Scientists discovered how to spot liars using a 3-step process

A new study published in the journal of Applied Cognitive Psychology might put Maury Povich out of business.

According to the authors, it’s actually possible to determine if someone is lying in real-time without the help of a polygraph. It’s all about employing a cognitive approach to detection.

If you suspect that someone is being deceptive, the researchers encourage a three-step process to bust them in the act.

After reviewing 23 previously conducted studies on the subjectwhich collectively subsumed 2,946 participants, the paper was able to support an average accuracy rate of roughly 60%.

1. Impose cognitive load

As previously covered by Ladders, it actually takes a lot more mental energy to lie than it does to tell the truth. So if you introduce an abundance of stimuli to a lying subject (noise or changes in facial animations) they will have a harder time retaining the cognitive energy required to maintain their lie.

“Perform a secondary task while providing a statement, or maintain eye contact with the interviewer at all times,” the authors of the new study add.

The authors additionally suggest trying to ask a liar to recount events in question while they are performing a secondary task. Even doing something as simple as washing a dish will make relating a lie in a cohesive manner challenging.

From the report:

“Tasks designed to increase cognitive load will impair liars’ ability to provide a statement more so than that of truth-tellers. This is because lying is already a more demanding task.”

2. Encourage the liar to say more

If you’ve ever seen a criminal interrogation, you’ve likely noticed that detectives do very little talking during the first half of them. This is because the more details a liar is permitted to add to their story the greater risk they run of contradicting themselves.

Even if a contradiction is irrelevant to the main point being conveyed, its presence detracts credibility from the liar.

“It is argued that truth-tellers will be able to provide more information when encouraged to do so, since their statements will be based on real memories of an event. In contrast, liars are expected to find this task difficult, as they will be required to fabricate more detailed information on the spot,” the authors continued.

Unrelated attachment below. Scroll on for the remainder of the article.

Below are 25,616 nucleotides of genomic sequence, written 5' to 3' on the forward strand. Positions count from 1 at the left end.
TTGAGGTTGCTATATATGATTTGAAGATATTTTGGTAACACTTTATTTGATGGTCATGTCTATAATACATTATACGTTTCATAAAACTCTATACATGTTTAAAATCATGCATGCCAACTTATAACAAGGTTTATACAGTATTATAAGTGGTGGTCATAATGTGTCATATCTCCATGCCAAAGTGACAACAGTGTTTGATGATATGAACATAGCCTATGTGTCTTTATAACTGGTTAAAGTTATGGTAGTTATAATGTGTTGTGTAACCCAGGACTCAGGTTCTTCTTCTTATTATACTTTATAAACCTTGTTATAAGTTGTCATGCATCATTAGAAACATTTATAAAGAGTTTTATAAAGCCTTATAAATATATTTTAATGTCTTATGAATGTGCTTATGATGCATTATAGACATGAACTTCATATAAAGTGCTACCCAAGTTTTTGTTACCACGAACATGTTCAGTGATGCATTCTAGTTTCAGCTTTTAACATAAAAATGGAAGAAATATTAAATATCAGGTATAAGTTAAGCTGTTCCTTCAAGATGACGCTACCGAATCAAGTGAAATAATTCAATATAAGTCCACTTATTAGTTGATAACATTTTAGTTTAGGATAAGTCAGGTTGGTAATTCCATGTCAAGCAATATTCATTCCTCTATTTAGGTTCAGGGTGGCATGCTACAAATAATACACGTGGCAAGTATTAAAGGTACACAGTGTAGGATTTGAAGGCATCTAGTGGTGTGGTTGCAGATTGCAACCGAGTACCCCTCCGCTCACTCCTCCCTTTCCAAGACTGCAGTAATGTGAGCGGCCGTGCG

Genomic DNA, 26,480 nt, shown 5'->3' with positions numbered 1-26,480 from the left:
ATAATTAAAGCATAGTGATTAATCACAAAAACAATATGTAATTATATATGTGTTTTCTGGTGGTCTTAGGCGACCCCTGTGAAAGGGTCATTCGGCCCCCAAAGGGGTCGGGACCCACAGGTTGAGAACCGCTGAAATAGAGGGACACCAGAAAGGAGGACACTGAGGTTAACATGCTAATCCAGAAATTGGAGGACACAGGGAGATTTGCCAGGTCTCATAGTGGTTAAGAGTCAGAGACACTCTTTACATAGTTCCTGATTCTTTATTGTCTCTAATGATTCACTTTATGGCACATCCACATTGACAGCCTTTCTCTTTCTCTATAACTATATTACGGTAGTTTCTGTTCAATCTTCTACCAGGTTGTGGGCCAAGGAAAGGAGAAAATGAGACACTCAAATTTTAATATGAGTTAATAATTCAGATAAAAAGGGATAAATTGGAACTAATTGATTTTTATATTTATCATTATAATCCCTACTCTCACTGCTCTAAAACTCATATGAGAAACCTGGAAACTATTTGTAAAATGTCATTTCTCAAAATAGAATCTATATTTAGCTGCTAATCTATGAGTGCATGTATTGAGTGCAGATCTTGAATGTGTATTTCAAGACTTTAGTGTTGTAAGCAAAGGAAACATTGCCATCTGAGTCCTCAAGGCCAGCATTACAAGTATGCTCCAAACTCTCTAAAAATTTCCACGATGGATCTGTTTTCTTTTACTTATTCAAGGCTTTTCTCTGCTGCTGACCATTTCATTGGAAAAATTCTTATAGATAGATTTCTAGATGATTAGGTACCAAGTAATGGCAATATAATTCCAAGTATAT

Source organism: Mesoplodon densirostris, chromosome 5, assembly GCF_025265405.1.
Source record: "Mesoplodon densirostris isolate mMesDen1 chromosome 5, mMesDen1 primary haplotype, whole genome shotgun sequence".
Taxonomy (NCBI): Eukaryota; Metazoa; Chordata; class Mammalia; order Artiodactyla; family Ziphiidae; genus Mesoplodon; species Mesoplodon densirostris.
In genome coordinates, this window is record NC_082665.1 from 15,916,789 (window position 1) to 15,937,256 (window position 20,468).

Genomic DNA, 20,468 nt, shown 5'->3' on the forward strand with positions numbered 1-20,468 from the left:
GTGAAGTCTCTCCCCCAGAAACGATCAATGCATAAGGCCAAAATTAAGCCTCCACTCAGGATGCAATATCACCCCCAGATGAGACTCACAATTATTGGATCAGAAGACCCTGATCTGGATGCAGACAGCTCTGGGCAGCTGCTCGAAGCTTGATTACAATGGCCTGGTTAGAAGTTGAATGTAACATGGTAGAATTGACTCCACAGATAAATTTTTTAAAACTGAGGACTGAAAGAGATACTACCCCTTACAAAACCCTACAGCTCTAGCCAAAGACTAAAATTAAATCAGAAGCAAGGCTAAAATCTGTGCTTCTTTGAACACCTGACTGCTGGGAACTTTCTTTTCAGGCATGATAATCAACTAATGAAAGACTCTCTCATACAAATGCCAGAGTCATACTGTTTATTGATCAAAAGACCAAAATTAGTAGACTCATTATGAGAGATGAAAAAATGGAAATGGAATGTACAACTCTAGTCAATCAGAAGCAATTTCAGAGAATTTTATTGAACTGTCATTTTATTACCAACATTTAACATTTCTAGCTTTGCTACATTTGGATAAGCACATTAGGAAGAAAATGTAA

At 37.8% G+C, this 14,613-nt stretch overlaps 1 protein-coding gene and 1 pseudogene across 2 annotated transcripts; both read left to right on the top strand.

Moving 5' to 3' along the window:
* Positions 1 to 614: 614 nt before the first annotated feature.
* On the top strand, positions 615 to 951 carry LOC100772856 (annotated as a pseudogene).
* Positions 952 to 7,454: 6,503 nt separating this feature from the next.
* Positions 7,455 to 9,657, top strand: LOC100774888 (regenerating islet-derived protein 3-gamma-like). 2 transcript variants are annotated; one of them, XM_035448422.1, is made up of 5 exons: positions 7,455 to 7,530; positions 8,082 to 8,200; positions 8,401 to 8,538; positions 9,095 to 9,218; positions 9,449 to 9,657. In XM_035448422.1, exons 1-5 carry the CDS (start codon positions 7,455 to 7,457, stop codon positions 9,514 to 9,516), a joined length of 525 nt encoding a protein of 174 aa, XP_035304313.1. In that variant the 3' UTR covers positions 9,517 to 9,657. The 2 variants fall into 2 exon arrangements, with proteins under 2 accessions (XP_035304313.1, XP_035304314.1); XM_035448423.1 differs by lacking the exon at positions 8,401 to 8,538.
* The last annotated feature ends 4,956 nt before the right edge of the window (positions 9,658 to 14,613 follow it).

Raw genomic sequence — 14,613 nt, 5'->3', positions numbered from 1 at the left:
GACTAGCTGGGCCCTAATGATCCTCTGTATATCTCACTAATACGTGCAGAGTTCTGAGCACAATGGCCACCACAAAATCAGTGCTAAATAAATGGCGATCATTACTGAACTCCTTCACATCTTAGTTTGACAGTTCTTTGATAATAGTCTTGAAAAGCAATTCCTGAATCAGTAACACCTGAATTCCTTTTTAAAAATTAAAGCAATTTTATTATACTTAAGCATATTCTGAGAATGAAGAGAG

3. Ask unanticipated questions

Practiced liars will generally know how to furnish false statements with substantiating details. These will almost always be details immediately related to the fib at hand.

A good way to subvert this tactic is by presenting inquiries that have nothing to do with the statement you’re skeptical of. If a liar is taken off guard by this inquiry, this may be a sign that they’re already operating in a defensive modus.

“This technique builds on the idea that liars when given the opportunity, will prepare their answers in advance. Research suggests that prepared lies are more difficult to distinguish from truths than unprepared lies,” the authors explained.

“Liars must therefore fabricate answers to such questions on the spot, a more difficult task than simply repeating a prepared statement. It is argued that for unanticipated questions truth-tellers should provide more information and more consistent answers, in group and repeated interviewing situations compared to liars.”

There is no fool-proof way to catch someone in a lie, but there is a nearly fool-proof way to identify behaviors closely linked to deception (anxiety, tension, irregular speaking cadence.) If a speaker reliably evidences any one of them, it will be easier to buffalo them into more overt indications of deception.

“The cognitive approach to lie detection is an umbrella term for a group of active interviewing tactics designed to elicit differences between truthful and deceptive statements. Building on the idea that lying is generally more cognitively demanding than truth-telling, the cognitive approach aims to magnify this difference through strategic use of questioning,” the authors concluded.